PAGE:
The US Government's Role in Building and Bursting the Housing Bubble
In 1993 the FHA began to increase the percentage of its loans that involved down payments of less than 3 percent. 13% in 1992 28% in 1996 50% in 2000Standards lowered for approving mortgage loans
In 1989, only 1 in 230 homebuyers bought a home with a down payment of 3 percent or less. In 2003, that ratio was 1 in 7. By 2007, it was 1 in 3.Buying made easy
Tax deductions encourage oversized mortgages In 2009, one in four taxpayers itemized mortgage interest, accounting for about two-thirds of the mortgage interest paid by all borrowers.
Government doubles down To expand ownership to homebuyers with shaky credit, government increasingly has backed subprime and nonprime mortgages. By 2008, Fannie and Freddie alone held or insured 13.4 million of them while overall, government and its entities guaranteed more than 20 million.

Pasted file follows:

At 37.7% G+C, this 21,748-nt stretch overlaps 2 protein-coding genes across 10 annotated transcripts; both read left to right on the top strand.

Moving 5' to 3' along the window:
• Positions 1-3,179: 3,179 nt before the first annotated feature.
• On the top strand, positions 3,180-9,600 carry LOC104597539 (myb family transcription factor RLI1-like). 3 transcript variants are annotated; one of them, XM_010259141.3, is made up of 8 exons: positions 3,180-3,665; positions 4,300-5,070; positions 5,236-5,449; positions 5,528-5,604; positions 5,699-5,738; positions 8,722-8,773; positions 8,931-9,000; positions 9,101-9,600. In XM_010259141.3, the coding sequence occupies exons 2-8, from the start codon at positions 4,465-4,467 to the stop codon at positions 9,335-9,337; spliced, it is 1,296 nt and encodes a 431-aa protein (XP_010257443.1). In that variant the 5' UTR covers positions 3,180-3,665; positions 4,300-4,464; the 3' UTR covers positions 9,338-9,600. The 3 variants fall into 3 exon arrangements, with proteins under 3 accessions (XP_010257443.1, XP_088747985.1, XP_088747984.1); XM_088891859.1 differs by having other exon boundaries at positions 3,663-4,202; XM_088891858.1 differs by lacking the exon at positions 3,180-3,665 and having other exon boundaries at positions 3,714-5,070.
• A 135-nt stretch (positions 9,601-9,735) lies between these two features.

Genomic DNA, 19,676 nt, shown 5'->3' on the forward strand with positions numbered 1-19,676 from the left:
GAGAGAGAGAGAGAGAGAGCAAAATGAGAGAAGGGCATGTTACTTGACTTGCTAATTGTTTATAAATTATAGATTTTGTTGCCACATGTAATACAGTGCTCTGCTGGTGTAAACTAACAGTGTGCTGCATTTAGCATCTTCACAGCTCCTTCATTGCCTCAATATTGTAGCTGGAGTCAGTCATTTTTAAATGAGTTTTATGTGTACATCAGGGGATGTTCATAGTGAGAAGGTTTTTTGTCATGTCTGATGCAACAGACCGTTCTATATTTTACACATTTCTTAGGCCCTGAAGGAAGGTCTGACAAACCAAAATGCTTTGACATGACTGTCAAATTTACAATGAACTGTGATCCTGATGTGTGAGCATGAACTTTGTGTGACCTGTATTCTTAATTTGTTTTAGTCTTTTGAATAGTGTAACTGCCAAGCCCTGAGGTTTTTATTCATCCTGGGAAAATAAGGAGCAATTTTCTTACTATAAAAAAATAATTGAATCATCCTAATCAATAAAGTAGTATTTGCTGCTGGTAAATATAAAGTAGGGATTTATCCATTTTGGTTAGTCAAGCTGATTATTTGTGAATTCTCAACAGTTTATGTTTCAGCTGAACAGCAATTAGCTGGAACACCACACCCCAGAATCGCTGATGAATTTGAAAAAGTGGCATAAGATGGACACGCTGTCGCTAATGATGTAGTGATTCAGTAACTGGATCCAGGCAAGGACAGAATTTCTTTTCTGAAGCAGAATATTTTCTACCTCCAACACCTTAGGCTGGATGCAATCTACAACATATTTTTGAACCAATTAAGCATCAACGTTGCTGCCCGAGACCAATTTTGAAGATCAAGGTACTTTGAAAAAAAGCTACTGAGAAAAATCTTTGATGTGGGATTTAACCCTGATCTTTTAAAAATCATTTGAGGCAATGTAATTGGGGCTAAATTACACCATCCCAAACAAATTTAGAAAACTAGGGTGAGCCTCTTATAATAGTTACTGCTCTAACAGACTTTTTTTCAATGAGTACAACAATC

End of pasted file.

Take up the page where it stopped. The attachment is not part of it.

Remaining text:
Government investment in 20.4 million subprime and other risky loans is about threetimes the size of the privatemortgage-backed securities market. Inflating the bubble
Homeowners take the money and run In 2003, homeowners cashed out equity in their homes to the tune of $400 billion. Equity extraction was worth more than $700 billion in both 2004 and 2005.
The average US homeowner hasNot much left to bank less than 7 percent equity in his or her home. As recently as 1990, US home equity was 45 percent.
Government ups its skin in the game The Federal Housing Administration has increased its market share of home purchase loans, from 8 percent in 2007 to 43 43% percent in 2010. 8%
Debt’s climb as a percent of GDP In 1986, residential mortgage debt accounted for 39 percent of gross domestic product. In 1990, mortgage debt was 50 percent of GDP. In 2007, it was 75 percent. 1986 1999 2007
Government is left holding the bagBy 2008, half of all mortgages in America — 28 million — weresubprime or nonprime loans. Seventy-four percent of them were guaranteedby government or government-agencies